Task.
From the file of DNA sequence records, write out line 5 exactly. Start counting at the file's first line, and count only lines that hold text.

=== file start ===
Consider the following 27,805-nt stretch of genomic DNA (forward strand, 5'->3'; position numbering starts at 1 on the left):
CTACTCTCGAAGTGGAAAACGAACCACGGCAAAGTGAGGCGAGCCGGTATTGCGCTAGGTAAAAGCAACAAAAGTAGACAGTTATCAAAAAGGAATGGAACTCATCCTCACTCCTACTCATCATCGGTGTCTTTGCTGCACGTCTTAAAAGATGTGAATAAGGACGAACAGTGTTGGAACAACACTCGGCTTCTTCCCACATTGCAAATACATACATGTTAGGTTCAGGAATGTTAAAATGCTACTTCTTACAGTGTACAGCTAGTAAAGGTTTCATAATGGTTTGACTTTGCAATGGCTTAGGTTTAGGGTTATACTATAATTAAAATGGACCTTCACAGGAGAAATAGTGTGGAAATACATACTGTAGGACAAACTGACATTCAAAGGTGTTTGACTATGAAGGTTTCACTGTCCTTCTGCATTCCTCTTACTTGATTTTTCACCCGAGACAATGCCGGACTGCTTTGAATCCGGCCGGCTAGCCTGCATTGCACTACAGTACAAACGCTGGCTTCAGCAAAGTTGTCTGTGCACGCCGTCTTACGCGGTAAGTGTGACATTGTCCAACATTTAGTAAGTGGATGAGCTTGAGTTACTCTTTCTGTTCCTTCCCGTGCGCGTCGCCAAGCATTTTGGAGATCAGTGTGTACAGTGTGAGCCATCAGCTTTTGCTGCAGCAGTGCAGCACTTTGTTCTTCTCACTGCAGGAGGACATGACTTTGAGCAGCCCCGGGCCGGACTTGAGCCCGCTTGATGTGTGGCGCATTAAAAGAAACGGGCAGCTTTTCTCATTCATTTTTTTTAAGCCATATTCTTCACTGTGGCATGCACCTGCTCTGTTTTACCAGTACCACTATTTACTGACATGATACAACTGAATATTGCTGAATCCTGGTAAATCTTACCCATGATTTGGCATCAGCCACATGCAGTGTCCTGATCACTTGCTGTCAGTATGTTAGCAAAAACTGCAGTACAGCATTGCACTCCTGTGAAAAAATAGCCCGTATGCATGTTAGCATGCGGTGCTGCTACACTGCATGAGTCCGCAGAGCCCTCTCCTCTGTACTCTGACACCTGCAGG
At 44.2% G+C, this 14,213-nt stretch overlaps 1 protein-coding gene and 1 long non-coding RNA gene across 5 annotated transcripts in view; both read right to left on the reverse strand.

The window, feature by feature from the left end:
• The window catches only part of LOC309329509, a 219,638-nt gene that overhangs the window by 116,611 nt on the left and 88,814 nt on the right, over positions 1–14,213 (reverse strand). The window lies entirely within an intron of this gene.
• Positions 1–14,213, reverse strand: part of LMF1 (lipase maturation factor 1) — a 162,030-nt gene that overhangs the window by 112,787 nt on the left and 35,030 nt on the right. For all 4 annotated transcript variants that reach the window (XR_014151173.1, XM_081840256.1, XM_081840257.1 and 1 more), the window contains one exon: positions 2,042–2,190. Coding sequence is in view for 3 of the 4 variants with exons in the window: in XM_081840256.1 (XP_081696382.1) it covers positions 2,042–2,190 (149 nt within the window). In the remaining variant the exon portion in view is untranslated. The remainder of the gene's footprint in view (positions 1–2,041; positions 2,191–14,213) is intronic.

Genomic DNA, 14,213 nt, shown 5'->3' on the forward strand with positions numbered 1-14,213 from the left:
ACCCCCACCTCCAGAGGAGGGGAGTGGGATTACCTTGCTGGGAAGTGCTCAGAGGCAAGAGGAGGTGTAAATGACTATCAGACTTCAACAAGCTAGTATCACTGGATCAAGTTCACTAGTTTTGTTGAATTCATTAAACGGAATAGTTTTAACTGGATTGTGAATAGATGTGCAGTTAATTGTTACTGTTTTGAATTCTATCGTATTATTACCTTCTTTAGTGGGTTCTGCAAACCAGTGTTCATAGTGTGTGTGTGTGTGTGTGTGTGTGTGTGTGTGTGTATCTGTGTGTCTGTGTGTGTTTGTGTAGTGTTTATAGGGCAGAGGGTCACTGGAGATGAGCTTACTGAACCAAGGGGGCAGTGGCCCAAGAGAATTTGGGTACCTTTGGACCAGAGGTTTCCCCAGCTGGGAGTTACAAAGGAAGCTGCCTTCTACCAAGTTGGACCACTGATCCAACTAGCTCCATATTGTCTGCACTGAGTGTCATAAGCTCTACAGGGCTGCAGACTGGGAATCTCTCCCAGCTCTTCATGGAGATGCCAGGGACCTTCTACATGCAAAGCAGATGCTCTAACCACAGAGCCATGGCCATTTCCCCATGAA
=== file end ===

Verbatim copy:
• The window catches only part of LOC309329509, a 219,638-nt gene that overhangs the window by 116,611 nt on the left and 88,814 nt on the right, over positions 1–14,213 (reverse strand). The window lies entirely within an intron of this gene.